There are many snippets that can be found. I like the following bit of the foreword by Thurston to J. H. Hubbard's *Teichmüller Theory*. I share the remarks because I think you simply can't have enough of Bill Thurston's insights:

"Mathematics is a paradoxical, elusive subject, with the habit of
appearing clear and straightforward, then zooming away and leaving us
stranded in a blank haze.

Why?

It is easy to forget that mathematics is primarily a tool for human
thought. Mathematical thought is far better defined and far more
logical than everyday thought, and people can be fooled into thinking
of mathematics as logical, formal, symbolic reasoning. But this is far
from reality. Logic, formalization, and symbols can be very powerful
tools for humans to use, but we are actually very poor at purely
formal reasoning; computers are far better at formal computation and
formal reasoning, but humans are far better mathematicians.

The most important thing about mathematics is how it resides in the
human brain. Mathematics is not something we sense directly: it lives
in our imagination and we sense it only indirectly. The choices of how
it flows in our brains are not standard and automatic, and can be very
sensitive to cues and context. Our minds depend on many interconnected
special-purpose but powerful modules. We allocate everyday tasks to
these various modules instinctively and subconsciously.

The term `geometry', for instance, refers to a pattern of processing
within our brains related to our spatial and visual senses, more than
it refers to a separate content area of mathematics. One illustration
of this is the concept of correlation between two measurements on a
set, which is formally nearly identical with the concept of cosine of
the angle between two vectors. The content is almost the same (for
correlation, you first project to a hyperplane before measuring the
cosine of the angle), but the human psychology is very different. Each
mode of thinking has its own power, and ideally, people harness both
modes of thought to work together. However, in formalized expositions,
this psychological > difference vanishes.

In the same way, any idea in mathematics can be thought about in many
different ways, with competing advantages. When mathematics is
explained, formalized and written down, there is a strong tendency to
favor symbolic modes of thought at the expense of everything else,
because symbols are easier to write and more standardized than other
modes of reasoning. But when mathematics loses its connection to our
minds, it dissolves into a haze.

I've loved to read all my life. I went to New College of Sarasota,
Florida, a small college that was just starting up with a strong
emphasis on independent study, so I ended up learning a good deal of
mathematics by reading mathematics books. At that time, I prided
myself in reading quickly. I was really amazed by my first encounters
with serious mathematics textbooks. I was very interested and
impressed by the quality of the reasoning, but it was quite hard to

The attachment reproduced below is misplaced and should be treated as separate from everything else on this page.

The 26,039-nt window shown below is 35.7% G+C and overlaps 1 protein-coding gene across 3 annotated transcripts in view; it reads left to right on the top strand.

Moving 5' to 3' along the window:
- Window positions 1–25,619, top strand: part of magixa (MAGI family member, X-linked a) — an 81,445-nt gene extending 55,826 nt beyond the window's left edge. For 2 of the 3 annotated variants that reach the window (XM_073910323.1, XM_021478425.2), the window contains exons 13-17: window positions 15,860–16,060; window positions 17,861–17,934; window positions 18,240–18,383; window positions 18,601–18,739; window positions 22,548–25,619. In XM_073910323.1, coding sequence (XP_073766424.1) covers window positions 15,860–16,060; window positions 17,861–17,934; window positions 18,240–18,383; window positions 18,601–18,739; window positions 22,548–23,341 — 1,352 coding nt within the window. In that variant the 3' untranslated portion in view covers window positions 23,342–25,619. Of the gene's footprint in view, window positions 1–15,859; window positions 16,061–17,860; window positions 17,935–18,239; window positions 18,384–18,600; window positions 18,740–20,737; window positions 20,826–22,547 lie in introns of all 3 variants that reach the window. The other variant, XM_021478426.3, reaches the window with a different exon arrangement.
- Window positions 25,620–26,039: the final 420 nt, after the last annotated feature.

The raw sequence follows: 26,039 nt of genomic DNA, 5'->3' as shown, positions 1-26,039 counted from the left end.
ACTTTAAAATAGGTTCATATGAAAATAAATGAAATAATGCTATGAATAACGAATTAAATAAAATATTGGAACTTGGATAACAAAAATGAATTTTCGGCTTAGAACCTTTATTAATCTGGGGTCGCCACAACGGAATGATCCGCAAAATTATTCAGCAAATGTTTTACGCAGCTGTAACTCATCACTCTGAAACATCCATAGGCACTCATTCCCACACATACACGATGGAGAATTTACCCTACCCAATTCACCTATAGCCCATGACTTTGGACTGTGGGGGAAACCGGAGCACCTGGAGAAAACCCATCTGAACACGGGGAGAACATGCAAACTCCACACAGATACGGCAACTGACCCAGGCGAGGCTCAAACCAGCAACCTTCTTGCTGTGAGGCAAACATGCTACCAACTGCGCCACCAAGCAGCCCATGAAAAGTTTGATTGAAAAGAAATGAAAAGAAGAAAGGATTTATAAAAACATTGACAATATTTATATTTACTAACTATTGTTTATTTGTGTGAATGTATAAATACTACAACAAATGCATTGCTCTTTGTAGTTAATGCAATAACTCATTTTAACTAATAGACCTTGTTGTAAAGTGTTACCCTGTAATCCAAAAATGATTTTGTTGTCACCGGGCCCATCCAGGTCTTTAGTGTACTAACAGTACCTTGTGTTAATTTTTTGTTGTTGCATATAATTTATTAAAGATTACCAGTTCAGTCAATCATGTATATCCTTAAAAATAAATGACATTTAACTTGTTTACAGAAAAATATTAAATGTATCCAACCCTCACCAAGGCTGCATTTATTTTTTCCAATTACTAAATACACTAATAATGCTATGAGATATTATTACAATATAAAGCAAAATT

stay alert and focused. After a few experiences of reading a few pages
only to discover that I really had no idea what I'd just read, I
learned to drink lots of coffee, slow way down, and accept that I
needed to read these books at 1/10th or 1/50th standard reading speed,
pay attention to every single word and backtrack to look up all the
obscure numbers of equations and theorems in order to follow the
arguments. Even so, when something was ``left to the reader'', I
generally left it as well. At the time, I could appreciate that the
mathematics was an impressive intellectual edifice, and I could follow
the steps of proofs. I assumed that such an elaborate buildup must be
leading to a fantastic denouement, which I eagerly awaited -- and
waited, and waited.

It was only much later, after much of the mathematics I had studied
had come alive for me that I came to appreciate how ineffective and
denatured the standard ((definition theorem proof)^n remark)^m style
is for communicating mathematics. When I reread some of these early
texts, I was stunned by how well their formalism and indirection hid
the motivation, the intuition and the multiple ways to think about
their subjects: they were unwelcoming to the full human mind.

John Hubbard approaches mathematics with his whole mind.

If you page through the current book, you will see many intriguing
figures. That is a first sign: figures are one of the most important
ways to keep our thought processes going in our whole brains, rather
than settling down into the linguistic, symbol-handling areas. Of
course, the figures in your imagination are even more important.
Geometric ideas can be conveyed with words and with symbols, sometimes
more effectively than with pictures, but a lack of figures is a good
indication of a lack of geometry.

Another important part of human thinking is the emotional aspect. In
mathematics, what is intriguing, puzzling, interesting, surprising,
boring, tedious, exciting is crucial; they are not incidental, they
shape how we think. Personally, my thinking was shaped by boredom: I
develop intense urges to come up with `easy' methods in order to avoid
tedious computations that are opaque to me. Hubbard, a principal
participant in the mathematics he is discussing, has done an excellent
job in conveying the drama."